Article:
I once wrote to you requesting if you would like us to be your branch/agent in Zimbabwe as my husband Charles and I have identified a desperate need for these services. What is hindering us from starting on our own is the finance to support the activities. The way we were looking at it was if it was possible from your end, you could assist us with the setting up, that is, financially, the mode and how to administer, then there after things should be able to flow.

Peter Pearson
Peter Pearson
6 years ago

Thank you all for your insights and clarity – now if we could bottle what you all said we would be richer than Bill Gates (should you even want such an objective)
Pete

Lee Courtwood
Lee Courtwood
6 years ago

Hi Peter, love your idea of the ‘crash’! As a couple therapist, I have been able to share the idea with couples this week – helping them to see they crash, when the crash begins, and how they can (hopefully) change direction next time. Sheds light on my own relationship too! Thanks for your and Ellen’s wonderful and stimulating thoughts. I had the pleasure of attending a workshop you presented in Sydney a few years ago, and your work continues to be wonderful source of inspiration and support to me. Kind regards, Lee. Sydney Australia

A Glossary of Terms that are sometimes Confusing

Couples Therapy is a counseling procedure that seeks to improve the adjustment of two people who have created an interdependent relationship. There are no standard procedures to help two people improve their adjustments to each other. Generally, a more experienced therapist will offer more perspectives and tools to a couple. Length of treatment will depend on severity of problems, motivation and skills of the therapist. A couple can be dating, living together, married or separating and may be gay, lesbian or heterosexual.

Marriage Therapy is a term often used interchangeably with marriage counseling. The term marriage implies two people have created a union sanctioned by a government or religious institution. The methods used in marriage counseling, marriage therapy and couples therapy are interchangeable and depend more on the specific challenges of each unique couple.

Psychotherapy is one or more processes to help improve psychological and emotional functioning. Examples are psychoanalysis, cognitive therapy, behavior therapy, Gestalt therapy, Transactional Analysis, Rational-Emotive therapy, or group therapy. Many forms of psychotherapy are blends of different approaches. For example, newer forms of psychotherapy called energy psychology draw upon recent advances in brain and neuroscience. These approaches often build on cognitive behavioral methods.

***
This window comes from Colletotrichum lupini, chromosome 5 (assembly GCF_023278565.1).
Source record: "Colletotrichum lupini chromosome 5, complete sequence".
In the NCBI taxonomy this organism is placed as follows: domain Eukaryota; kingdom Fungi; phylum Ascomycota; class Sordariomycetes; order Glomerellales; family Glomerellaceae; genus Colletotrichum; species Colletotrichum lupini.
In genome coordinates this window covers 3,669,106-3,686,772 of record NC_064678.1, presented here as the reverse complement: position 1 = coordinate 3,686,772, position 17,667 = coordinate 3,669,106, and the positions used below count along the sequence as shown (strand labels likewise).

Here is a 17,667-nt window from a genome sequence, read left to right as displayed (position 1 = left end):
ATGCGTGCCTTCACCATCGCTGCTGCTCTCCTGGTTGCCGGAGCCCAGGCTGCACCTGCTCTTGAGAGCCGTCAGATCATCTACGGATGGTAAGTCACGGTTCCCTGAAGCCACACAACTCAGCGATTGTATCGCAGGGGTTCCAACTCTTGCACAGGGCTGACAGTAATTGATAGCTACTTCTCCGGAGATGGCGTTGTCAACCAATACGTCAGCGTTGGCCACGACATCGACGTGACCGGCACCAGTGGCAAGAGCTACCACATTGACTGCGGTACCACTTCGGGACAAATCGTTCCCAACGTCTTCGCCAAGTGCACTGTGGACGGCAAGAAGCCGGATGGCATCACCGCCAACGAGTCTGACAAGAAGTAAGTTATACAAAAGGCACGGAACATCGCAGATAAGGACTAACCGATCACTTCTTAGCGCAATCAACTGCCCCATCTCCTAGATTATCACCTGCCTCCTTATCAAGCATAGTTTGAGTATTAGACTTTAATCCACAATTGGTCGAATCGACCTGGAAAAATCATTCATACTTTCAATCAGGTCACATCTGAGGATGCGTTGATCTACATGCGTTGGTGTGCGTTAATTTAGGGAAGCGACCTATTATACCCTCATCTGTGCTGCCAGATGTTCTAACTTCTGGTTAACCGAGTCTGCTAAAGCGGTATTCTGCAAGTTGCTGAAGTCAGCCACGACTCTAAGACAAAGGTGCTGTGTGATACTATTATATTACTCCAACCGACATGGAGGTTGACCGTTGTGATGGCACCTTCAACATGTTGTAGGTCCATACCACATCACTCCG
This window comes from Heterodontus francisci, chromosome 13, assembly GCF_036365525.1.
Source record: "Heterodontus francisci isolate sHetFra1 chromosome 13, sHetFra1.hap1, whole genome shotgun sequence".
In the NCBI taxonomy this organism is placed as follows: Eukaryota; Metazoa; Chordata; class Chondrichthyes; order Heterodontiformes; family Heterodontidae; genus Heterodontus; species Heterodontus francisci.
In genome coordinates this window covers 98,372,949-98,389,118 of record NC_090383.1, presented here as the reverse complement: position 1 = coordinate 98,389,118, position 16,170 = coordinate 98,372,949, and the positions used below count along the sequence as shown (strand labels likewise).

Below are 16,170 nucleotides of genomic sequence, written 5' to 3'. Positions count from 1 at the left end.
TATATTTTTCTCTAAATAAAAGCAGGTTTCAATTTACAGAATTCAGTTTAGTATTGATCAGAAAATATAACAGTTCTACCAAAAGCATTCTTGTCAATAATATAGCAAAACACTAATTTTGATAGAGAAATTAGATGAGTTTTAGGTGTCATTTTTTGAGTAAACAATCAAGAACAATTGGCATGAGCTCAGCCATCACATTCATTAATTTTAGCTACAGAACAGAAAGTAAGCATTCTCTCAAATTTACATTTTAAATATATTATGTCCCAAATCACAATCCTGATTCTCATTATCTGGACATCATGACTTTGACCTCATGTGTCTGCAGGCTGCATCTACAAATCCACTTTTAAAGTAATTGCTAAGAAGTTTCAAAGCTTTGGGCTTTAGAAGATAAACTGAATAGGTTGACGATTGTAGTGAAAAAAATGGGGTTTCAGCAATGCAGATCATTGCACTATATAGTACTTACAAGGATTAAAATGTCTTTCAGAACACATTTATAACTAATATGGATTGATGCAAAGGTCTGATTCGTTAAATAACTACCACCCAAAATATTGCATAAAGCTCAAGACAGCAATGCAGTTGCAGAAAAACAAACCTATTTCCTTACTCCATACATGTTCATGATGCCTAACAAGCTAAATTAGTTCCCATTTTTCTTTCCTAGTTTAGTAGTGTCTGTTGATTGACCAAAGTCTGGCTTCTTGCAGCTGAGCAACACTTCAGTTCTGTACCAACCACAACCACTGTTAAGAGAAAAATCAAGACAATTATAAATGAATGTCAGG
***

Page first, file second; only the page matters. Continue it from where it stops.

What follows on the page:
Clinical Psychologist. After graduating from college, it usually takes about five years of graduate school to get a Ph.D. in Psycholgy. It then requires an additional two years of supervision and passing a written (and often) an oral exam. There are a few states that allow psychologists to prescribe medications (with additional training) but that is uncommon.

Psychiatrist. After graduation from medical school, there is a generally a 4-year psychiatric residency. After the completion of this training, psychiatrists must pass an exam issued by the American Board of Psychiatry and Neurology to obtain certification and legally practice in the field. Psychiatrists can prescribe medications.

Clinical Social Worker. This profession usually requires two years of study after obtaining an undergraduate degree. While specific licensure requirements vary by state, most require clinical social workers to obtain 3,000 hours or 2 years of supervised clinical experience, after obtaining a Masters degree. Social workers can also specialize in diverse fields such as human services management, social welfare analysis, community organizing, social and community development, and social and political research.

Marriage and Family Therapist. Obtaining this license requires a Masters degree which takes approximately two years of post graduate study. The license also requires 3000 hours of supervised work and passing written exams.

The Couples Institute. We have assembled a group of top notch therapists at The Couples Institute. Whatever marriage help or marriage advice you are looking for, we are here to serve you. While most other therapists see only a few couples a week, we specialize in marriage and couples relationships, working to develop and bring you the most current and effective approaches to couples therapy. For more information about couples therapy or marriage counseling, see our couples therapy section.